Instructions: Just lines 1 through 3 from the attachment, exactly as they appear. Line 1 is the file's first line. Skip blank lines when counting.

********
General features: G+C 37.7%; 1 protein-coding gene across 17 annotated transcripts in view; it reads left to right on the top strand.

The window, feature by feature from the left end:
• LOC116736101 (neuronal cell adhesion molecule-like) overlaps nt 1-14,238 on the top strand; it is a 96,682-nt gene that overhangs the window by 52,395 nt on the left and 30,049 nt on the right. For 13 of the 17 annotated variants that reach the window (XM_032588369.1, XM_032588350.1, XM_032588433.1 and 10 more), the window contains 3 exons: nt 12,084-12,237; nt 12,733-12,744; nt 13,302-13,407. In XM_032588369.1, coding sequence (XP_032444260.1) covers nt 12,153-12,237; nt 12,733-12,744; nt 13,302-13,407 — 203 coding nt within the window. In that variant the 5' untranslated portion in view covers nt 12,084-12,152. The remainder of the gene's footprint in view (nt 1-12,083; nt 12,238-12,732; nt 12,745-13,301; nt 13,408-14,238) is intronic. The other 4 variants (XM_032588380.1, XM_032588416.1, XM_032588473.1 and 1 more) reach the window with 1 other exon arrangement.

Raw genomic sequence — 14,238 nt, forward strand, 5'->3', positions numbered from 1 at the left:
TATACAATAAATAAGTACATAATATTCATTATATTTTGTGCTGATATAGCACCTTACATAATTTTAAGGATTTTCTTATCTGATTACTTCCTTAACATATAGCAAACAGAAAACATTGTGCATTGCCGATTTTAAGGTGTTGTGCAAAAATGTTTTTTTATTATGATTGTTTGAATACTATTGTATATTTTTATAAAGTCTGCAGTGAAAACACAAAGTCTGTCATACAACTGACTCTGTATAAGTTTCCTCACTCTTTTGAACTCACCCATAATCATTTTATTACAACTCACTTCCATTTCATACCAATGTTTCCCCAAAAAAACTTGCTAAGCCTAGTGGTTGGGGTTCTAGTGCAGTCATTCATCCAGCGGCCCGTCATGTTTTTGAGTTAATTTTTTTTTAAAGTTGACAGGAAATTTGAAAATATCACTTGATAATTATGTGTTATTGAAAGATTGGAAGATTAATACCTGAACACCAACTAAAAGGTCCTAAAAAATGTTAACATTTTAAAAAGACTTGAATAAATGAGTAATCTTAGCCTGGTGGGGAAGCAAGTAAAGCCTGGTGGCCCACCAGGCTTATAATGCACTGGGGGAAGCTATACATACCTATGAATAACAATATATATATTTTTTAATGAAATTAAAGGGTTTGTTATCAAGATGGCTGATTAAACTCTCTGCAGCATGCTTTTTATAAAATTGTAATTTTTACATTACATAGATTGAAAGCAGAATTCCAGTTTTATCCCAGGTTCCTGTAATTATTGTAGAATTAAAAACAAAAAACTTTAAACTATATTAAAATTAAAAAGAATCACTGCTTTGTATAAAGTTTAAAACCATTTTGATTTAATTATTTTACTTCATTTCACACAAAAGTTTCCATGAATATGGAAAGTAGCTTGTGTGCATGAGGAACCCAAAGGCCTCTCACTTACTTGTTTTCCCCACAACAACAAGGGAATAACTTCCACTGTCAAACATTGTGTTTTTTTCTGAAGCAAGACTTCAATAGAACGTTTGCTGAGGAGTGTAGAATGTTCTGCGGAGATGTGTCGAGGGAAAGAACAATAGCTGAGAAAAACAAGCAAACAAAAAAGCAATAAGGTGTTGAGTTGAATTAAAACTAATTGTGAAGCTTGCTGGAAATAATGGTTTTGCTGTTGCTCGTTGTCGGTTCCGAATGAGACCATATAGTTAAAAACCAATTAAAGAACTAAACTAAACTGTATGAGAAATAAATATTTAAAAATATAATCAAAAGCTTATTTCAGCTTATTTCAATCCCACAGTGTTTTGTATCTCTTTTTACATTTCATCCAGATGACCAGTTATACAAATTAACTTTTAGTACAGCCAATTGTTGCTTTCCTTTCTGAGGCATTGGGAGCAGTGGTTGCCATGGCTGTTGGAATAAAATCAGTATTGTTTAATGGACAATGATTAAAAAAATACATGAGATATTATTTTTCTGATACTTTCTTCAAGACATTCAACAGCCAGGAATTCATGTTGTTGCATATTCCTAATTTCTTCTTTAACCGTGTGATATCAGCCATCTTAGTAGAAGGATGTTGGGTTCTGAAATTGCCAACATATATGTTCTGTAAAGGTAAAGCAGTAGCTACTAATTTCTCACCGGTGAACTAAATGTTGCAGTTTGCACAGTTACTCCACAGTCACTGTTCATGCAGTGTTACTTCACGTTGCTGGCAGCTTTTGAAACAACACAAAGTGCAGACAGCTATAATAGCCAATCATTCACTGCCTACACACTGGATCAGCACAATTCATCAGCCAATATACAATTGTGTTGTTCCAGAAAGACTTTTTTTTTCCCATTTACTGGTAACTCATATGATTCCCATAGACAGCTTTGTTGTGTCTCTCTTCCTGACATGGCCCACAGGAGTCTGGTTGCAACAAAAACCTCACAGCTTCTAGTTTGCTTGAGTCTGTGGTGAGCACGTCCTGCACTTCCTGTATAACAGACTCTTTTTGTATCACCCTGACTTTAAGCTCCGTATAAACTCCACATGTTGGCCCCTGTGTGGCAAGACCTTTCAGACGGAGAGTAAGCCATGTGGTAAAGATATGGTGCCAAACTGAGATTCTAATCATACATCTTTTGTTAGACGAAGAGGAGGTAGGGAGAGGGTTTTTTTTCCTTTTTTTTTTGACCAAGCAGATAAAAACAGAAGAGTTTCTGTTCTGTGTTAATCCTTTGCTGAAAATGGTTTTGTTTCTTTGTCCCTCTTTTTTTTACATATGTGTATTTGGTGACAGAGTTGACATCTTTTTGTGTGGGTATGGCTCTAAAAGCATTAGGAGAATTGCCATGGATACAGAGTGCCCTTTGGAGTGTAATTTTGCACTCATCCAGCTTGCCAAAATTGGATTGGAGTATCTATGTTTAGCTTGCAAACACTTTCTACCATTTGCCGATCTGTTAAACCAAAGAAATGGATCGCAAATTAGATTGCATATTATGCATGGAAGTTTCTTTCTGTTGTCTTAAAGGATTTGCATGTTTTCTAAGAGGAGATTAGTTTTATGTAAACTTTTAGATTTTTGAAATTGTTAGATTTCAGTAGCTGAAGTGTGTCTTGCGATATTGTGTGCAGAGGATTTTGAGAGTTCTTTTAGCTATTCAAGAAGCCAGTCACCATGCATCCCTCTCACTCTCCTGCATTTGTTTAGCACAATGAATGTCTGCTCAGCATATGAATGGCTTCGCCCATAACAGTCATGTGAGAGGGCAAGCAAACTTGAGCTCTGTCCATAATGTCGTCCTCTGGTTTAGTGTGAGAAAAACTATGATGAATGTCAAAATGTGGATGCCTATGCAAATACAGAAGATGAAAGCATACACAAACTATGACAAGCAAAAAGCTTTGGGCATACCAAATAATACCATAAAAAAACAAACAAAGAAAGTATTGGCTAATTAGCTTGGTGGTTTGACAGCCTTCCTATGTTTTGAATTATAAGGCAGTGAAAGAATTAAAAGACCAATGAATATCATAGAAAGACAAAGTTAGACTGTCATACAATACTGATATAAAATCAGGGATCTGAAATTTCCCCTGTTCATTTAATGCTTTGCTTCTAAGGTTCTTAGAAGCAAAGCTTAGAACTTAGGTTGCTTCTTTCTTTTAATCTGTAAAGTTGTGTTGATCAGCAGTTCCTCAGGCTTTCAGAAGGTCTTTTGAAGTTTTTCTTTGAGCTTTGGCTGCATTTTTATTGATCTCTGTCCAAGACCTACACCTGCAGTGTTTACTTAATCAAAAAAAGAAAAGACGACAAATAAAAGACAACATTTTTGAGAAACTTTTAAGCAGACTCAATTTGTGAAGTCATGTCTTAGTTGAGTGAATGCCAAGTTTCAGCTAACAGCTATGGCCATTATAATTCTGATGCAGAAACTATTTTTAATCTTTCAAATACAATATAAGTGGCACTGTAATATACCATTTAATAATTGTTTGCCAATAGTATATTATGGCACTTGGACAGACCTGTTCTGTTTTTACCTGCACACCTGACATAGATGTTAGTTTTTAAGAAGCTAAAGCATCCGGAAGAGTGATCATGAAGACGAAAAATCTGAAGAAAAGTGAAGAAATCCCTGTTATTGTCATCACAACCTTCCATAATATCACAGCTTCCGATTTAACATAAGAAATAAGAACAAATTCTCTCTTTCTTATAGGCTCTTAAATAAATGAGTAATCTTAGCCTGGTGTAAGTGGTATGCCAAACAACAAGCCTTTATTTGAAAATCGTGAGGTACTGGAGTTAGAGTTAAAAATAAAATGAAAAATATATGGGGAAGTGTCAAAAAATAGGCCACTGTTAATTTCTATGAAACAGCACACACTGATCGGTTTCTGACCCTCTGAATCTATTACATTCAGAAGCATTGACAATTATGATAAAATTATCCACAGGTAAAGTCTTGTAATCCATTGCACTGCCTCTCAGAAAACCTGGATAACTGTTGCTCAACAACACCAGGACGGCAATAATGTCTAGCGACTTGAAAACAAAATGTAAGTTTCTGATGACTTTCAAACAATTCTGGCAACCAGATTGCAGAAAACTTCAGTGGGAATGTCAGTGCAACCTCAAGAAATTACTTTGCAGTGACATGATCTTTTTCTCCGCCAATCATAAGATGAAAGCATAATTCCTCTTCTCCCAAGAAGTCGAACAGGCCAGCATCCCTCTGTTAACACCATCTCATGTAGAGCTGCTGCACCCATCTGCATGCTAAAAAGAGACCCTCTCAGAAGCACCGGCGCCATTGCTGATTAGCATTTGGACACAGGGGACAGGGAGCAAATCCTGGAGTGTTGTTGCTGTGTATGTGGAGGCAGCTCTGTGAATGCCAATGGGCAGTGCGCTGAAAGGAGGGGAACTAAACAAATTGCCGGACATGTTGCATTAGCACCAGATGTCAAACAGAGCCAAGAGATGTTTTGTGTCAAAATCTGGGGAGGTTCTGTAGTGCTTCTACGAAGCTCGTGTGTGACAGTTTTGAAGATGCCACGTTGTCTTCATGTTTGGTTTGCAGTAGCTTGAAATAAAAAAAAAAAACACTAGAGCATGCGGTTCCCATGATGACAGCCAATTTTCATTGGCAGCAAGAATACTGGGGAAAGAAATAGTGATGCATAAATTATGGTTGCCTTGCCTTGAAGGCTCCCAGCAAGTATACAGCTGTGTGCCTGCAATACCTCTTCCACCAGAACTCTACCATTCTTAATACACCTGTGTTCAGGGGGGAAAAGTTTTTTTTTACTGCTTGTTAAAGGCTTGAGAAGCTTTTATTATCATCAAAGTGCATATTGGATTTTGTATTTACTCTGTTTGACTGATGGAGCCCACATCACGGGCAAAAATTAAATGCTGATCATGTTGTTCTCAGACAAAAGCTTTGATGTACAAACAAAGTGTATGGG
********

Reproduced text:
General features: G+C 37.7%; 1 protein-coding gene across 17 annotated transcripts in view; it reads left to right on the top strand.

The window, feature by feature from the left end:
• LOC116736101 (neuronal cell adhesion molecule-like) overlaps nt 1-14,238 on the top strand; it is a 96,682-nt gene that overhangs the window by 52,395 nt on the left and 30,049 nt on the right. For 13 of the 17 annotated variants that reach the window (XM_032588369.1, XM_032588350.1, XM_032588433.1 and 10 more), the window contains 3 exons: nt 12,084-12,237; nt 12,733-12,744; nt 13,302-13,407. In XM_032588369.1, coding sequence (XP_032444260.1) covers nt 12,153-12,237; nt 12,733-12,744; nt 13,302-13,407 — 203 coding nt within the window. In that variant the 5' untranslated portion in view covers nt 12,084-12,152. The remainder of the gene's footprint in view (nt 1-12,083; nt 12,238-12,732; nt 12,745-13,301; nt 13,408-14,238) is intronic. The other 4 variants (XM_032588380.1, XM_032588416.1, XM_032588473.1 and 1 more) reach the window with 1 other exon arrangement.